Rita R. Robison on The Survive and Thrive Boomer Guide reports that she has been caught up in the holidays. Holidays? What holidays?
You mean you don't celebrate national Pi Day? It takes place on March 14 -- after the numerical representation of pie, the ratio of a circle's circumference to its diameter, which is 3.1415926535...
First celebrated in San Francisco in 1988, it was officially named a national holiday in 2009 by an act of Congress. Robison points out that while there are many ways to mark Pi Day, including eating a piece of pie, the day is not to be confused with National Pie Day which takes place on January 23. So I wonder: If the day is celebrated on 3/14, does the moment of celebration, the equivalent of ringing in the New Year, take place at 1:59 a.m.?
When we were kids, there was no such thing as National Pi Day. In my family we did celebrate March 15, the Ides of March, the day Caesar was assassinated in 44 BC. But then my dad studied Latin when he was in high school, which meant that all of us kids studied Latin when we got to high school, despite our protestations that Latin is a dead language and nobody speaks it anymore.
We also, of course, celebrated St. Patrick's Day, since my mother was Irish. Rita Robison, who also has ancestors who hailed from Ireland, gives us some fun tidbits about the Irish in Facts and Figures for St. Patrick's Day. For example, there are 32.7 million Americans who claim Irish ancestry, or more than seven times the entire 4.6 million population of Ireland. The Irish also have a significant impact on our economy as we import some $39 billion worth of goods every year from the Emerald Isle.
Meanwhile, I cannot let the moment pass without mentioning that March 20, is the first day of spring. The sun will pass directly over the Equator on Monday morning, marking the vernal equinox for the Northern Hemisphere -- and giving us a sign that better days will come!
But Meryl Baer has something different in mind. She's been doing a lot of traveling lately, and so when a late winter storm blew in to her hometown, she used it as an excuse to enjoy the day at home. In The Wear and When of Pajamas she address the changing fashions in America today and contemplates the problem of proper at-home attire. Curled up on the sofa, wrapped on a blanket, sipping tea and watching old movies, she finally asks the crucial question: What time in the afternoon can I toss away my sweats and change into pajamas?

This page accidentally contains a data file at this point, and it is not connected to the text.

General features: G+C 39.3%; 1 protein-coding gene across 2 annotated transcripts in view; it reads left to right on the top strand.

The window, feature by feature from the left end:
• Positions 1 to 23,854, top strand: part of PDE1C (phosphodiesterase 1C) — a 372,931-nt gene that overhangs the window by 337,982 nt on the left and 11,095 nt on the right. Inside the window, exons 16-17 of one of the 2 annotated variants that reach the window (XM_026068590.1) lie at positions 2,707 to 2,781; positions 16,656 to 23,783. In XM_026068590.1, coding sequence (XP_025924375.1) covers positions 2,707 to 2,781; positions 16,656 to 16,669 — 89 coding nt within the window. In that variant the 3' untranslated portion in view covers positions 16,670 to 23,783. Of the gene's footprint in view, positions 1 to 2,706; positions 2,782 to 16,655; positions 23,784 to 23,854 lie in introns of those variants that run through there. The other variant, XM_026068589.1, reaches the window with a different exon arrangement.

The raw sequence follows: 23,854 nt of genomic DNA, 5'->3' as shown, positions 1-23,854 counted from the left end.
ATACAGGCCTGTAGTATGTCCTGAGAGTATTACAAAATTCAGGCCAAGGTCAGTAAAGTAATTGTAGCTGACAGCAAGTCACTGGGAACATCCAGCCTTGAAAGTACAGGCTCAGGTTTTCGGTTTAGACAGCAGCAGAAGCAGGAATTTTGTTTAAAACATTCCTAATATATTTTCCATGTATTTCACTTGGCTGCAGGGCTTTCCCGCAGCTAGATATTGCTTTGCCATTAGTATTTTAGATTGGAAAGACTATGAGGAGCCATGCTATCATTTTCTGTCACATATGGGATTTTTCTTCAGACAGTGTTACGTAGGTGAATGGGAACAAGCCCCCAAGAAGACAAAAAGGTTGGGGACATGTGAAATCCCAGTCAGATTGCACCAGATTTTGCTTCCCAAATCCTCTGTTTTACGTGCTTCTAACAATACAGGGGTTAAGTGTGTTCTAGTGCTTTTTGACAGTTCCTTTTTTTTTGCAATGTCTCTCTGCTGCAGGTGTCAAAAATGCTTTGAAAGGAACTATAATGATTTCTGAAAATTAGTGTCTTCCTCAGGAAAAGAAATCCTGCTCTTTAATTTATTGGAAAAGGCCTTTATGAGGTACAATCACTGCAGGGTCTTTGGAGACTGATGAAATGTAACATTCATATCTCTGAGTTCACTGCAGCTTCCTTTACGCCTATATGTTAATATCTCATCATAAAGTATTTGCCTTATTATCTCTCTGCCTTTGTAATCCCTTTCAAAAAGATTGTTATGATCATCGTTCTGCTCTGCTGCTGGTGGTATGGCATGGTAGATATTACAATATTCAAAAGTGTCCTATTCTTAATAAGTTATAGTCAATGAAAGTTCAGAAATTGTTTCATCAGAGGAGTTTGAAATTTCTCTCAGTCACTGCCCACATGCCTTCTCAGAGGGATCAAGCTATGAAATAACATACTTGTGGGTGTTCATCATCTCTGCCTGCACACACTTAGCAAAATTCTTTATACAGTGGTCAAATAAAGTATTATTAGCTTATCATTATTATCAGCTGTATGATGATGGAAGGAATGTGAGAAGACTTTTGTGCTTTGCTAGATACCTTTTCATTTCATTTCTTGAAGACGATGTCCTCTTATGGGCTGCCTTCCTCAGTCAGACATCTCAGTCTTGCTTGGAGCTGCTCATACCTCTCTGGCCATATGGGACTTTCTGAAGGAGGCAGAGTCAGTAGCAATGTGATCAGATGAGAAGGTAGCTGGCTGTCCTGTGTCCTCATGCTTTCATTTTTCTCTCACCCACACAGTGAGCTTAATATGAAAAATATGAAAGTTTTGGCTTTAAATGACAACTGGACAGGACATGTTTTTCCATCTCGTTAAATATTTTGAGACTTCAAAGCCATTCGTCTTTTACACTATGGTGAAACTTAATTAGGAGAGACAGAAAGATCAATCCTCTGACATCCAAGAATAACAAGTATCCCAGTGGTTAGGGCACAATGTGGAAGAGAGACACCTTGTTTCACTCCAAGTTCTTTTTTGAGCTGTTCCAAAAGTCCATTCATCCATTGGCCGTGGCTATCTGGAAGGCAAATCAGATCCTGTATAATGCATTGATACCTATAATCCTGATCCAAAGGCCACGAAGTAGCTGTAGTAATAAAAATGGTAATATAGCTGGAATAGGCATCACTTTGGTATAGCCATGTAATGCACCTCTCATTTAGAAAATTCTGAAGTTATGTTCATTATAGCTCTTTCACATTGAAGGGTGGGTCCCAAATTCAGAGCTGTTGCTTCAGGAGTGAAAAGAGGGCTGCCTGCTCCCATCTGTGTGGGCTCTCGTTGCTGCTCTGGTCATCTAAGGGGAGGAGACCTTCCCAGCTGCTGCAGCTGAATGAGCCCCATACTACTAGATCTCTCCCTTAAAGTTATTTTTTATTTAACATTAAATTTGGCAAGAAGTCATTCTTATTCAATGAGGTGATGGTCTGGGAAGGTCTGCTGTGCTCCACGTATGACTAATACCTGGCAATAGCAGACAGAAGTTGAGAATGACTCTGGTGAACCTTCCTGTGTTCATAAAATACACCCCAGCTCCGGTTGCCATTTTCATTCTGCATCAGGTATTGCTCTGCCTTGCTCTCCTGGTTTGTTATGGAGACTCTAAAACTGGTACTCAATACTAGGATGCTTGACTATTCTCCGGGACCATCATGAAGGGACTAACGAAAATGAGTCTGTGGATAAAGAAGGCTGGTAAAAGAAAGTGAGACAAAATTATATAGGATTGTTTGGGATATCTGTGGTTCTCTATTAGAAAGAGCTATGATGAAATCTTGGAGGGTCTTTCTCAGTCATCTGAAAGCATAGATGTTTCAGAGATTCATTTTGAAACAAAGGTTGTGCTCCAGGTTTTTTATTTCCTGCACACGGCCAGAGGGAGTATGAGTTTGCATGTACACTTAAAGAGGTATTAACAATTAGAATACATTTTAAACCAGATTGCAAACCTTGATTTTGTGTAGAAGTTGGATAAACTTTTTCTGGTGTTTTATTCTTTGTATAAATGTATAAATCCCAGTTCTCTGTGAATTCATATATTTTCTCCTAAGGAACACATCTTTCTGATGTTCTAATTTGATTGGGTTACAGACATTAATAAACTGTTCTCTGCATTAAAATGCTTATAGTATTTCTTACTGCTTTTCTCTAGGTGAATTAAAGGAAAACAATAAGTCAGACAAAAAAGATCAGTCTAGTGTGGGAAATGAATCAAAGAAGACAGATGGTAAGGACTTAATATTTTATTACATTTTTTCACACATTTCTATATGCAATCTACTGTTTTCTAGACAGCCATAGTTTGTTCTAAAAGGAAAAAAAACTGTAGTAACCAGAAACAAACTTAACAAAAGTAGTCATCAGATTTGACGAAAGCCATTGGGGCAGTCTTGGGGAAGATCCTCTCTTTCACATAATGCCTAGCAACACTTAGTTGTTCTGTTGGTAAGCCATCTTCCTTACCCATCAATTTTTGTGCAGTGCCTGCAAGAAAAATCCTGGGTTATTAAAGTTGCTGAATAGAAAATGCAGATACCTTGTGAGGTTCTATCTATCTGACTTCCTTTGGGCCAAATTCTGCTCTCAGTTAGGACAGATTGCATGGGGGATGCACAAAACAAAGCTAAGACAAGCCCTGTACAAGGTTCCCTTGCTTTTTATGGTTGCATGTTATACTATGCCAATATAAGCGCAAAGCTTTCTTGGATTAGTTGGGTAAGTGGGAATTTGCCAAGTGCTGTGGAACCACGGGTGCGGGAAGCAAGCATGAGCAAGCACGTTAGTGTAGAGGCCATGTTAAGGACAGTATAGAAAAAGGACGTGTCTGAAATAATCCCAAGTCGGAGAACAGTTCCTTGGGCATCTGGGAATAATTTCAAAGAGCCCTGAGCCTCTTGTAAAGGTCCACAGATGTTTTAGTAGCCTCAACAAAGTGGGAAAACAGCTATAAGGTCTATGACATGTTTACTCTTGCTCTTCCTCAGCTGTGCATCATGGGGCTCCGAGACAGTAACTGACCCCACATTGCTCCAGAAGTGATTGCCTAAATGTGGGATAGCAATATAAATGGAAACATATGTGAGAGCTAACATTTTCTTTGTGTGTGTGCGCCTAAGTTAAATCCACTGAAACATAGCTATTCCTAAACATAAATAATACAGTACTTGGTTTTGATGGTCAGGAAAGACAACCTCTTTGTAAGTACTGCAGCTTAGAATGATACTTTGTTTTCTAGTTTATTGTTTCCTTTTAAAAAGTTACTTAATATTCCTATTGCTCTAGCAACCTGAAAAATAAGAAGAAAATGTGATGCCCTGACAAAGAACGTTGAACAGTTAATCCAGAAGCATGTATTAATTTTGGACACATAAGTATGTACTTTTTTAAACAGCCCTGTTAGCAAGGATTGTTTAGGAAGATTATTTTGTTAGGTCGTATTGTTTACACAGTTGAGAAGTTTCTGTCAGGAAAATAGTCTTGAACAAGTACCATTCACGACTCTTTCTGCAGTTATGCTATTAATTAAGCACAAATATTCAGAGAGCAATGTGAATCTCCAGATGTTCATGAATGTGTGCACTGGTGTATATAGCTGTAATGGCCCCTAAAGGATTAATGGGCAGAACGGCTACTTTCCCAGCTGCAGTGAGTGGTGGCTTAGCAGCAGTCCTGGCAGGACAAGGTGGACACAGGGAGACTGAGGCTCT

On a more serious note, Laura Lee Carter finds that reading James Baldwin, now as an adult as opposed to when we were kids, speaks to us under our present circumstances in the U. S. If you don't remember Baldwin, take a look at a few Great Quotes from James Baldwin that strike Carter as particularly relevant today. They dovetail nicely into some other thoughts she has in When Did I Lose Contact with My Culture? about, well ... the changing role of women, the changing character of the news, and the changing rhetoric of our politicians.
Carol Cassera goes on to more personal issues. She reminds us that our parents looked forward to retirement with expectation and longing, but many of us Boomers find it a time to follow a particular calling. She is now starting her own business. A friend who's been watching her prepare asked her why she couldn't just be a "happy retired person." And so she and others respond in Retired, or Not Really, that the idea of retirement has changed in the last generation or two, and it now involves more of a sense of purpose, a desire to contribute, a need to stay active and relevant.
But that doesn't mean we have to complicate our lives. Kathy Gottberg at SmartLiving 365 has been traveling, and while she's away she asked another blogger to write a post for her (a good way to simplify your blogging life!). This week Nora Hall, who writes about relationships and retirement and is the author of Survive Your Husband's Retirement, offers her perspective on Rightsizing Your Brain Clutter. She offers some advice on how to focus our minds for happiness -- which may be particularly relevant for those of us who have a spouse walking around the house.
Anyway, to one and all: Habere bonum diem et bonam fortunam!